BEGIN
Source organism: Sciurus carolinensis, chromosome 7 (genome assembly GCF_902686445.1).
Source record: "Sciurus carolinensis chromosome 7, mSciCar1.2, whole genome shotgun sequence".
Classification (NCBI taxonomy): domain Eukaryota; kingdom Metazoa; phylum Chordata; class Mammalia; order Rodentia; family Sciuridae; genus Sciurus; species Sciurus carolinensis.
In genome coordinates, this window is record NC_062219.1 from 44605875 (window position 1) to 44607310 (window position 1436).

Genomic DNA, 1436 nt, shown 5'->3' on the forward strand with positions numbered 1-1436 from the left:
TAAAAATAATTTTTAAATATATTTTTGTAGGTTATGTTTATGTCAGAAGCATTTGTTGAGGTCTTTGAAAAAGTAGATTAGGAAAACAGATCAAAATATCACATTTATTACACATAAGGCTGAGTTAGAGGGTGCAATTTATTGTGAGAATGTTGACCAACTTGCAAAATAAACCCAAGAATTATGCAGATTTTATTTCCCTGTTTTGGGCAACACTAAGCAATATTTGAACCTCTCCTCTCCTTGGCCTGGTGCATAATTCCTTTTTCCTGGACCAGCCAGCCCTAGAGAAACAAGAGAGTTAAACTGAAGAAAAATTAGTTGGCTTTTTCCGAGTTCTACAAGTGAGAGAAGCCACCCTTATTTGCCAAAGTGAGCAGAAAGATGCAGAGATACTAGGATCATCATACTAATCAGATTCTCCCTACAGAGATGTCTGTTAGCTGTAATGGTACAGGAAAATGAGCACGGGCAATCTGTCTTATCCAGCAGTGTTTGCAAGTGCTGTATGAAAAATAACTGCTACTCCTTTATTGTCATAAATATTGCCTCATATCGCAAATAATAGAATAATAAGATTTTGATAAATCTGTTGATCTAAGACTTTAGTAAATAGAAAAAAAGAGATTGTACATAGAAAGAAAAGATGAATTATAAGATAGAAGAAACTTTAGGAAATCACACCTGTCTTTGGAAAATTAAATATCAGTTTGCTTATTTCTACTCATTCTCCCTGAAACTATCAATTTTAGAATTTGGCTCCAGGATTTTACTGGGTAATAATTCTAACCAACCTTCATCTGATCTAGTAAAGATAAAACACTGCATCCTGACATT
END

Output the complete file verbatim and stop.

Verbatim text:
Source organism: Sciurus carolinensis, chromosome 7 (genome assembly GCF_902686445.1).
Source record: "Sciurus carolinensis chromosome 7, mSciCar1.2, whole genome shotgun sequence".
Classification (NCBI taxonomy): domain Eukaryota; kingdom Metazoa; phylum Chordata; class Mammalia; order Rodentia; family Sciuridae; genus Sciurus; species Sciurus carolinensis.
In genome coordinates, this window is record NC_062219.1 from 44605875 (window position 1) to 44607310 (window position 1436).

Genomic DNA, 1436 nt, shown 5'->3' on the forward strand with positions numbered 1-1436 from the left:
TAAAAATAATTTTTAAATATATTTTTGTAGGTTATGTTTATGTCAGAAGCATTTGTTGAGGTCTTTGAAAAAGTAGATTAGGAAAACAGATCAAAATATCACATTTATTACACATAAGGCTGAGTTAGAGGGTGCAATTTATTGTGAGAATGTTGACCAACTTGCAAAATAAACCCAAGAATTATGCAGATTTTATTTCCCTGTTTTGGGCAACACTAAGCAATATTTGAACCTCTCCTCTCCTTGGCCTGGTGCATAATTCCTTTTTCCTGGACCAGCCAGCCCTAGAGAAACAAGAGAGTTAAACTGAAGAAAAATTAGTTGGCTTTTTCCGAGTTCTACAAGTGAGAGAAGCCACCCTTATTTGCCAAAGTGAGCAGAAAGATGCAGAGATACTAGGATCATCATACTAATCAGATTCTCCCTACAGAGATGTCTGTTAGCTGTAATGGTACAGGAAAATGAGCACGGGCAATCTGTCTTATCCAGCAGTGTTTGCAAGTGCTGTATGAAAAATAACTGCTACTCCTTTATTGTCATAAATATTGCCTCATATCGCAAATAATAGAATAATAAGATTTTGATAAATCTGTTGATCTAAGACTTTAGTAAATAGAAAAAAAGAGATTGTACATAGAAAGAAAAGATGAATTATAAGATAGAAGAAACTTTAGGAAATCACACCTGTCTTTGGAAAATTAAATATCAGTTTGCTTATTTCTACTCATTCTCCCTGAAACTATCAATTTTAGAATTTGGCTCCAGGATTTTACTGGGTAATAATTCTAACCAACCTTCATCTGATCTAGTAAAGATAAAACACTGCATCCTGACATT